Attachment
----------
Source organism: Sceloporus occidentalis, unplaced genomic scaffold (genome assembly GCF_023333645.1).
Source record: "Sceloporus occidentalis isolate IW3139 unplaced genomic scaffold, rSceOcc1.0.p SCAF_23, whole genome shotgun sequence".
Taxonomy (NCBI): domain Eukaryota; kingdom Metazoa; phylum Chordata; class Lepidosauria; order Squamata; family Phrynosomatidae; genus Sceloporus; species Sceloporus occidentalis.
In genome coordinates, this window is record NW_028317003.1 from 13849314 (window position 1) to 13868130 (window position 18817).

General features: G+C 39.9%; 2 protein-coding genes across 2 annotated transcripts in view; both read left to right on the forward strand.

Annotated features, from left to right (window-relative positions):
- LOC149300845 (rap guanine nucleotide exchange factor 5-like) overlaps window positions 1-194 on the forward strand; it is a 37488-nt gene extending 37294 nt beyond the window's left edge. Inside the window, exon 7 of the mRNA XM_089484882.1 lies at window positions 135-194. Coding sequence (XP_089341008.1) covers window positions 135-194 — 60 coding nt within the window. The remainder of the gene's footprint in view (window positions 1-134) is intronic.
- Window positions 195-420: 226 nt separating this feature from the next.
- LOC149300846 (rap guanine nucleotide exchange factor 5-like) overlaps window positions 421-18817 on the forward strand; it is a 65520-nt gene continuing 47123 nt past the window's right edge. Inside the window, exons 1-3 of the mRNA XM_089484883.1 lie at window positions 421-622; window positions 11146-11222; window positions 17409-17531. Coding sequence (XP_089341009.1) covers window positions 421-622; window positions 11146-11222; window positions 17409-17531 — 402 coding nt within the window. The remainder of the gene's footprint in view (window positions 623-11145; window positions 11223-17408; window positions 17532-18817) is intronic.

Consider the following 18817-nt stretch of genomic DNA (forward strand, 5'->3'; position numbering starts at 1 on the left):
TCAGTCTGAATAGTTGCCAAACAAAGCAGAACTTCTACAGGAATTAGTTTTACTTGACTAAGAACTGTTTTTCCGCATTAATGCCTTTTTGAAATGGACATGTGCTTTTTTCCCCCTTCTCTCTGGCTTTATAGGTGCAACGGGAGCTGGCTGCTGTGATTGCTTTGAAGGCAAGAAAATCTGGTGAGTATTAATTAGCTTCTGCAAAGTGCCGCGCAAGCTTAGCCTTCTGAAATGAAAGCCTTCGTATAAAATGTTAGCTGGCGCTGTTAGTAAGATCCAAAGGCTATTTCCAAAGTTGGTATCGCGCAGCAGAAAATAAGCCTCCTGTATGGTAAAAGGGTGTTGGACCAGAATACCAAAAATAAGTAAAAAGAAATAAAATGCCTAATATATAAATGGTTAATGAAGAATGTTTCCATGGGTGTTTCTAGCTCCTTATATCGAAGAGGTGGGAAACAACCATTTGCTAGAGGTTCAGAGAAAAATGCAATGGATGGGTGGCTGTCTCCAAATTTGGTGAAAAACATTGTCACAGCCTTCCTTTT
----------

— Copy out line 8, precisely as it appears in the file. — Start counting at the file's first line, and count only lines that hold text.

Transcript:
- Window positions 195-420: 226 nt separating this feature from the next.